me, I have always cherished a dream - that of seeing you come together
as friends - or at least of seeing you meet for once in my presence - of
seeing you shake hands - and then go your different ways again.

GUSTAV. It has also been my secret longing to see her whom I used to
love more than my own life - to make sure that she was in good hands. And
although I have heard nothing but good of him, and am familiar with all
his work, I should nevertheless have liked, before it grew too late,
to look into his eyes and beg him to take good care of the treasure
Providence has placed in his possession. In that way I hoped also to lay
the hatred that must have developed instinctively between us; I wished
to bring some peace and humility into my soul, so that I might manage to
live through the rest of my sorrowful days.

TEKLA. You have uttered my own thoughts, and you have understood me. I
thank you for it!

GUSTAV. Oh, I am a man of small account, and have always been too
insignificant to keep you in the shadow. My monotonous way of living,
my drudgery, my narrow horizons - all that could not satisfy a soul like
yours, longing for liberty. I admit it. But you understand - you who have
searched the human soul - what it cost me to make such a confession to
myself.

TEKLA. It is noble, it is splendid, to acknowledge one's own
shortcomings - and it's not everybody that's capable of it. [Sighs] But
yours has always been an honest, and faithful, and reliable nature - one
that I had to respect - but -

GUSTAV. Not always - not at that time! But suffering purifies, sorrow
ennobles, and - I have suffered!

TEKLA. Poor Gustav! Can you forgive me? Tell me, can you?

GUSTAV. Forgive? What? I am the one who must ask you to forgive.

TEKLA. [Changing tone] I believe we are crying, both of us - we who are
old enough to know better!

GUSTAV. [Feeling his way] Old? Yes, I am old. But you - you grow younger
every day.

(He has by that time manoeuvred himself up to the chair on the left and
sits down on it, whereupon TEKLA sits down on the sofa.)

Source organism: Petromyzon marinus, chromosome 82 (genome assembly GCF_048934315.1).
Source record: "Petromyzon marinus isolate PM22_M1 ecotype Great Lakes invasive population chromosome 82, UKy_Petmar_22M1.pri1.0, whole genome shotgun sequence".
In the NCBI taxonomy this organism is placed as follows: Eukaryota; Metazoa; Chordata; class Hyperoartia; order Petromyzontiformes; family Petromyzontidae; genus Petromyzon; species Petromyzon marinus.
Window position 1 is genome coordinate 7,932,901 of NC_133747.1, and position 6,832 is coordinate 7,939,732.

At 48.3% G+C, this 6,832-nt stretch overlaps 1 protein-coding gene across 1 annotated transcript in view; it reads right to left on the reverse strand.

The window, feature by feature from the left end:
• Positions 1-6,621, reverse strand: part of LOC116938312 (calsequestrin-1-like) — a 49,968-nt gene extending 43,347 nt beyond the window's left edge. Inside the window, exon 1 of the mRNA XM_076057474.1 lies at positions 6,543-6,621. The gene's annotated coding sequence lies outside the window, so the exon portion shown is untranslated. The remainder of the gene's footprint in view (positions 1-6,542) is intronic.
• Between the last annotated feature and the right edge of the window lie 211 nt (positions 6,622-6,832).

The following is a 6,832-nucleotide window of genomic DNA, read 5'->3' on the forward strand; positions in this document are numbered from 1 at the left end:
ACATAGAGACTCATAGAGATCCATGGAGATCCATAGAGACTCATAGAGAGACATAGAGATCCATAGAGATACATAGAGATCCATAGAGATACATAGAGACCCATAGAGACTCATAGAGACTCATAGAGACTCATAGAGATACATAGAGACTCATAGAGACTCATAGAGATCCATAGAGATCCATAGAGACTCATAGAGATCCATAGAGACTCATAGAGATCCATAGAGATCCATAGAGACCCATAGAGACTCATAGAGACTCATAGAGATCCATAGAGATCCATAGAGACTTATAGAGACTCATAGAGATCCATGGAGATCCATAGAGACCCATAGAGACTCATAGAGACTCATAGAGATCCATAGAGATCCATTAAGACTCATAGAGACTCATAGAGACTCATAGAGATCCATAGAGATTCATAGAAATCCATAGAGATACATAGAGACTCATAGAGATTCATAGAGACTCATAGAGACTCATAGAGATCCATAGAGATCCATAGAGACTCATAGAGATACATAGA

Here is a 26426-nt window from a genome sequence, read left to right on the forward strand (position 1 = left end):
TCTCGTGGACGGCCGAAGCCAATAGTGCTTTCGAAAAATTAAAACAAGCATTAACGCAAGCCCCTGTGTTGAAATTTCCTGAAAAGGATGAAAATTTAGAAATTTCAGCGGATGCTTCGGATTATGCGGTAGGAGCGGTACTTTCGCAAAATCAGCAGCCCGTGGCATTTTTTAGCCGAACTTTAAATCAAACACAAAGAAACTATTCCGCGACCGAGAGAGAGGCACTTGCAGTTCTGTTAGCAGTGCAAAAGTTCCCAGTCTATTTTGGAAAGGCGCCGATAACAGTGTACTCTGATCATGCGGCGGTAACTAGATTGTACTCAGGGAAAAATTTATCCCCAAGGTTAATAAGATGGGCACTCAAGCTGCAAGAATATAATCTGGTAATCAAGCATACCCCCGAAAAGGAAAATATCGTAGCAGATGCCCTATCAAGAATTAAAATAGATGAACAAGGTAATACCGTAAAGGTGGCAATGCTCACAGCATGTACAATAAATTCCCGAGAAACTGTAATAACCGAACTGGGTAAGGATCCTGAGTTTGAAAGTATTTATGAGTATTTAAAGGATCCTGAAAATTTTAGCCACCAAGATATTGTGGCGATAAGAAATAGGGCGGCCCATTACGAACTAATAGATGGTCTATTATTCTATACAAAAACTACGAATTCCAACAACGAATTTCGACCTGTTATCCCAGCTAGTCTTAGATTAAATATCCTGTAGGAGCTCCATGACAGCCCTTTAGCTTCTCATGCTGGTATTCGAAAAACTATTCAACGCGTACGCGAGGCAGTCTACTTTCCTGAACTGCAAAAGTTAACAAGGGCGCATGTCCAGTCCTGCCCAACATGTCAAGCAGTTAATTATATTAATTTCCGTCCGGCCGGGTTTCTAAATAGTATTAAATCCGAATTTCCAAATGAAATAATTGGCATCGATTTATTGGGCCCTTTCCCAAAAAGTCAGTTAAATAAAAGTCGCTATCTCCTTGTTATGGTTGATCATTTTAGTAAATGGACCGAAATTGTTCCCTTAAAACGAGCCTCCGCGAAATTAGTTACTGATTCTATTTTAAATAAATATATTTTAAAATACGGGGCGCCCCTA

TEKLA. Do you think so?

GUSTAV. And then you know how to dress.

TEKLA. I learned that from you. Don't you remember how you figured out
what colors would be most becoming to me?

GUSTAV. No.

TEKLA. Yes, don't you remember - hm! - I can even recall how you used to
be angry with me whenever I failed to have at least a touch of crimson
about my dress.

GUSTAV. No, not angry! I was never angry with you.

TEKLA. Oh, yes, when you wanted to teach me how to think - do you
remember? For that was something I couldn't do at all.

GUSTAV. Of course, you could. It's something every human being does. And
you have become quite keen at it - at least when you write.

TEKLA. [Unpleasantly impressed; hurrying her words] Well, my dear
Gustav, it is pleasant to see you anyhow, and especially in a peaceful
way like this.

GUSTAV. Well, I can hardly be called a troublemaker, and you had a
pretty peaceful time with me.

TEKLA. Perhaps too much so.

GUSTAV. Oh! But you see, I thought you wanted me that way. It was at
least the impression you gave me while we were engaged.

TEKLA. Do you think one really knows what one wants at that time? And
then the mammas insist on all kinds of pretensions, of course.

GUSTAV. Well, now you must be having all the excitement you can wish.
They say that life among artists is rather swift, and I don't think your
husband can be called a sluggard.

TEKLA. You can get too much of a good thing.

GUSTAV. [Trying a new tack] What! I do believe you are still wearing the
ear-rings I gave you?

TEKLA. [Embarrassed] Why not? There was never any quarrel between
us - and then I thought I might wear them as a token - and a
reminder - that we were not enemies. And then, you know, it is impossible
to buy this kind of ear-rings any longer. [Takes off one of her
ear-rings.]

GUSTAV. Oh, that's all right, but what does your husband say of it?

TEKLA. Why should I mind what he says?

GUSTAV. Don't you mind that? - But you may be doing him an injury. It is
likely to make him ridiculous.

TEKLA. [Brusquely, as if speaking to herself almost] He was that before!

GUSTAV. [Rises when he notes her difficulty in putting back the
ear-ring] May I help you, perhaps?

TEKLA. Oh - thank you!

GUSTAV. [Pinching her ear] That tiny ear! - Think only if your husband
could see us now!

TEKLA. Wouldn't he howl, though!

GUSTAV. Is he jealous also?

TEKLA. Is he? I should say so!

[A noise is heard from the room on the right.]

GUSTAV. Who lives in that room?

TEKLA. I don't know. - But tell me how you are getting along and what you
are doing?

GUSTAV. Tell me rather how you are getting along?

(TEKLA is visibly confused, and without realising what she is doing, she
takes the cover off the wax figure.)

GUSTAV. Hello! What's that? - Well! - It must be you!


1 3 5 6

Online LibraryAugust StrindbergPlays by August Strindberg: Creditors. Pariah → online text (page 3 of 6)